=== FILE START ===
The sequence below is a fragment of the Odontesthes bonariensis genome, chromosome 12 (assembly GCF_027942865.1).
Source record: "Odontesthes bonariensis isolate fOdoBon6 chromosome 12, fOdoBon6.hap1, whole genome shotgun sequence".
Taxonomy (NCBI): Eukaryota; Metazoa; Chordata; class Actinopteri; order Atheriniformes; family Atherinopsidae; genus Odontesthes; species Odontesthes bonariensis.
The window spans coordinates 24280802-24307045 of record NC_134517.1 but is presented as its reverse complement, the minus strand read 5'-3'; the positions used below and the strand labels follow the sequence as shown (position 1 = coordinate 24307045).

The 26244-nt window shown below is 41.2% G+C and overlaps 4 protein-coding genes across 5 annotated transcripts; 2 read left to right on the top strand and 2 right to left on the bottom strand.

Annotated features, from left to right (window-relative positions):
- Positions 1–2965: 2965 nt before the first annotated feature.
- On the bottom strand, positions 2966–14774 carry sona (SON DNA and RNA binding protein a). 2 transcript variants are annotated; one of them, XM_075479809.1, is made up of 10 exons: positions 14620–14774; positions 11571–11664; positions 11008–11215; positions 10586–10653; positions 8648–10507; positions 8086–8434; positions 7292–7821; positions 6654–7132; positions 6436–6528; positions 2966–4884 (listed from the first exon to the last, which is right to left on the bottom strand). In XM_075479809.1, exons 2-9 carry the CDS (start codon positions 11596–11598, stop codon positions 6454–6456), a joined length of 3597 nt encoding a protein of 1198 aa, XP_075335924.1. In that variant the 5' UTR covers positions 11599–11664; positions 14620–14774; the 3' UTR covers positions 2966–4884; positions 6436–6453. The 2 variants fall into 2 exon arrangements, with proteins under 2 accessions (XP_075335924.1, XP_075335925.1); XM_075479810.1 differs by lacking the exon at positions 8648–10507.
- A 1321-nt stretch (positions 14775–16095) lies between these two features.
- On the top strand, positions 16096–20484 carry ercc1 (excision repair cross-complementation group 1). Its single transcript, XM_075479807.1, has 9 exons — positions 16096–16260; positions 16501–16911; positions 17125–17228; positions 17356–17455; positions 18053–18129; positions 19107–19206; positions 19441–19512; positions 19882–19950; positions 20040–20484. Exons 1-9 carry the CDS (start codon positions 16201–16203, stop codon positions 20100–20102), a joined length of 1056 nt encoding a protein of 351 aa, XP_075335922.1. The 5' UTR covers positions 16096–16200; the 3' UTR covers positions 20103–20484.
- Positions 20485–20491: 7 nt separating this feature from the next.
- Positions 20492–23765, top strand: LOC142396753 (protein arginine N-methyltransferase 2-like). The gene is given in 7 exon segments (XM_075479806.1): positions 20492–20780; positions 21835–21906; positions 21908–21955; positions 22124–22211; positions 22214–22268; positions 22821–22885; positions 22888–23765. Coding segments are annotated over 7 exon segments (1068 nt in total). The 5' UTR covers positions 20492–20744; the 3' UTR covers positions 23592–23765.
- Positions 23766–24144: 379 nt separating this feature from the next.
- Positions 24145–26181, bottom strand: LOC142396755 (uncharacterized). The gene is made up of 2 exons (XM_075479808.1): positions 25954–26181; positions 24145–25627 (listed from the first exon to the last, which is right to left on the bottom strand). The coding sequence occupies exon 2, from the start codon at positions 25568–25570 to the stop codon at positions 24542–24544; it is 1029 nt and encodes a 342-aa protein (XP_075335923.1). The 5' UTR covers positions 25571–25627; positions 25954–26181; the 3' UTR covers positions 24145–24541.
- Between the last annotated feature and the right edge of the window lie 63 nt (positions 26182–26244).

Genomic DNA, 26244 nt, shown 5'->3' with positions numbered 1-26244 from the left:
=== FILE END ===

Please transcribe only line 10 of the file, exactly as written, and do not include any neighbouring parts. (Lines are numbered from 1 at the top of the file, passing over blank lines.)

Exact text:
- On the top strand, positions 16096–20484 carry ercc1 (excision repair cross-complementation group 1). Its single transcript, XM_075479807.1, has 9 exons — positions 16096–16260; positions 16501–16911; positions 17125–17228; positions 17356–17455; positions 18053–18129; positions 19107–19206; positions 19441–19512; positions 19882–19950; positions 20040–20484. Exons 1-9 carry the CDS (start codon positions 16201–16203, stop codon positions 20100–20102), a joined length of 1056 nt encoding a protein of 351 aa, XP_075335922.1. The 5' UTR covers positions 16096–16200; the 3' UTR covers positions 20103–20484.